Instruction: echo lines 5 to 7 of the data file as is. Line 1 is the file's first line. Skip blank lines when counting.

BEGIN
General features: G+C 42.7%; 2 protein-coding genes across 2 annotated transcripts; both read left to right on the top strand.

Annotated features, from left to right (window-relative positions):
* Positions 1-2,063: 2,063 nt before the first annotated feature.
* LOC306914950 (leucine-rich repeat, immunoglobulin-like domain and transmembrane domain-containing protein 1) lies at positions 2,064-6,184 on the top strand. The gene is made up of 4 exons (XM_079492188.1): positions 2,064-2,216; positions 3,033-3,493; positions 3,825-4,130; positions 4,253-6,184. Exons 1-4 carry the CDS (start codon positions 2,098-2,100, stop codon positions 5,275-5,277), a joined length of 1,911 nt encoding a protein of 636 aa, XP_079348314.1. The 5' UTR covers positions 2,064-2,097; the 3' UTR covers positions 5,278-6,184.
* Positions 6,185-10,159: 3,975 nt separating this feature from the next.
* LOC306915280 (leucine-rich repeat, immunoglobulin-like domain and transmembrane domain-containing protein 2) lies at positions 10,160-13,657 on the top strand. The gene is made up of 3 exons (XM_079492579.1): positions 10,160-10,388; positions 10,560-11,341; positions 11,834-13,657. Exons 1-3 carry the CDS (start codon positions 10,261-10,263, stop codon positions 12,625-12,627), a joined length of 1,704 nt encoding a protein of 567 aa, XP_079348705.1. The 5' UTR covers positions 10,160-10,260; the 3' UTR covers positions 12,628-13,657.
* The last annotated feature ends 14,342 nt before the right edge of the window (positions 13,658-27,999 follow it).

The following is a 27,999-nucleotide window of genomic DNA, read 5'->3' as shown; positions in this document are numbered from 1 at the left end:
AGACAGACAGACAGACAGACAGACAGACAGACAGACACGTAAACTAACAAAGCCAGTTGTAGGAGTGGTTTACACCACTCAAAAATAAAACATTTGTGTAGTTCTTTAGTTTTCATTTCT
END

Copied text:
* Positions 6,185-10,159: 3,975 nt separating this feature from the next.
* LOC306915280 (leucine-rich repeat, immunoglobulin-like domain and transmembrane domain-containing protein 2) lies at positions 10,160-13,657 on the top strand. The gene is made up of 3 exons (XM_079492579.1): positions 10,160-10,388; positions 10,560-11,341; positions 11,834-13,657. Exons 1-3 carry the CDS (start codon positions 10,261-10,263, stop codon positions 12,625-12,627), a joined length of 1,704 nt encoding a protein of 567 aa, XP_079348705.1. The 5' UTR covers positions 10,160-10,260; the 3' UTR covers positions 12,628-13,657.
* The last annotated feature ends 14,342 nt before the right edge of the window (positions 13,658-27,999 follow it).